Celebrating the success of family-controlled businesses.
In a 2010 study of 4,000 family and non-family controlled companies, Harvard Business School found that family-held companies outperformed their counterparts by 6% in market returns, and 10% in profits. This is a significant difference. The researchers attributed these superior results to three distinct competitive advantages found within the family-controlled companies in the study:
Introducing formalized governance processes can help enterprising families to sustain these competitive advantages over the long-term, particularly when multiple generations and/or non-active family shareholders are involved.
What makes enterprising families so unique?
As we’ve covered in several articles before, enterprising families are unique and often complex because they face a range of issues relating to family, business and ownership. These three realms almost always overlap and are intertwined in ways that affect every aspect of the lives, relationships and business operations involved.
Examples of situations that are unique to enterprising families:
- Siblings who reject (and avoid reporting-to) their brother/sister/cousin as the leader
- Critical senior generation concerned about younger generation ‘getting a free ride’
- Compensation negotiations between parent/child or uncle/aunt/niece/nephew
- Addressing poor performance with an underperforming family member working in the business
- Non-active spouses/in-laws that may only hear one side of the story after difficult days
- Decisions regarding who will have opportunities to become a shareholder and who will not
With so many different people, personality types, power structures and emotions involved within a typical enterprising family, it isn’t hard to see how things can become complicated when common situations like the ones above are encountered.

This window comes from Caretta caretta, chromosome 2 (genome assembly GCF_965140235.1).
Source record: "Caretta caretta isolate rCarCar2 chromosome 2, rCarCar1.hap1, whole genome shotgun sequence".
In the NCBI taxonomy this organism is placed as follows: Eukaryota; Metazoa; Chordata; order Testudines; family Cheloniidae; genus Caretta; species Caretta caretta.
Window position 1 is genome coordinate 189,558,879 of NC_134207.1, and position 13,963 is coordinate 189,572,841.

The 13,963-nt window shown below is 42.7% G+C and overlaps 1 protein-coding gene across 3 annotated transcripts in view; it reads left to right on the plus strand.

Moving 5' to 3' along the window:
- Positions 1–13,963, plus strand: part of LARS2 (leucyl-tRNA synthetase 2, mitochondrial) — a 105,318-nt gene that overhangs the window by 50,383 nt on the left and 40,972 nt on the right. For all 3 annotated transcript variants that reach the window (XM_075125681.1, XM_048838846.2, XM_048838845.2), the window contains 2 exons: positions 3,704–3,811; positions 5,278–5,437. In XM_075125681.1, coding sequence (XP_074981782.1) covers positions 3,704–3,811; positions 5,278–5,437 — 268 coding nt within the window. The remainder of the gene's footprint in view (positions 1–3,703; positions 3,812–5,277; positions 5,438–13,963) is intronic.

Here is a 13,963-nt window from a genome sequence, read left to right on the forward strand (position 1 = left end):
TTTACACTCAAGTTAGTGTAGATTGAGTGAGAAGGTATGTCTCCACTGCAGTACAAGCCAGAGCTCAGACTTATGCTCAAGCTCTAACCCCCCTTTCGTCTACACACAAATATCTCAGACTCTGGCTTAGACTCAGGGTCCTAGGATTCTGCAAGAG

Back to basics: what is governance?
The Family Business Governance Handbook defines governance as “the structures and processes for the direction and control of companies” or, put more simply, a process for open communication and transparent decision-making.
What is Family Governance, and how does it apply to Enterprising Families?
The ‘three circles’ that apply to every family business are the family, the business and ownership. In a typical family enterprise, these three circles always overlap.
The best practice governance structures that lead to increased communication and trust within each of the three circles are as follows:
Board of Directors (or Advisors)
Formalized governance structures give everyone a voice, but not necessarily a vote.
One of the challenges faced by enterprising families is the far-reaching impact of decisions that are made; decisions made for the family affect the business, and decisions made for the business affect the family. By adopting formalized governance processes within a family business, a mechanism is created for family members to participate and have their voices heard, so their input can be factored before decisions are made by those in control. Often what matters most to family members is not the decision that was made, but understanding the reasons for why the decision was made. Having governance processes in place creates a forum for open and honest communication, which improves the effectiveness of the business while also making family dinners more enjoyable!
How should a process for Family Governance be introduced, and how might it evolve over time within your Enterprising Family?
Jennifer Halyk explains in her 2012 article titled “Decisions, Decisions, Decisions: An Introduction to Governance in a Family Business System”, how the type of family governance structures a family chooses to implement will evolve over time to meet the changing needs of the family, the business and the ownership group. Halyk highlights two factors that typically help to determine the best governance structures to adopt:
If looking for a starting point, structured family meetings are the simplest things you can introduce that will often yield the biggest benefit to everyone involved.
If you wish to learn more about considerations for timing and development of different governance structures for your own enterprising family, I highly recommend reading “Decisions, Decisions, Decisions: An introduction to Governance in a Family Business System” by Jennifer Halyk (2012).
We would also welcome the opportunity to connect with you directly to answer any questions you might have about introducing family meetings and other governance structures to help drive the success of your business while also making family dinners more enjoyable.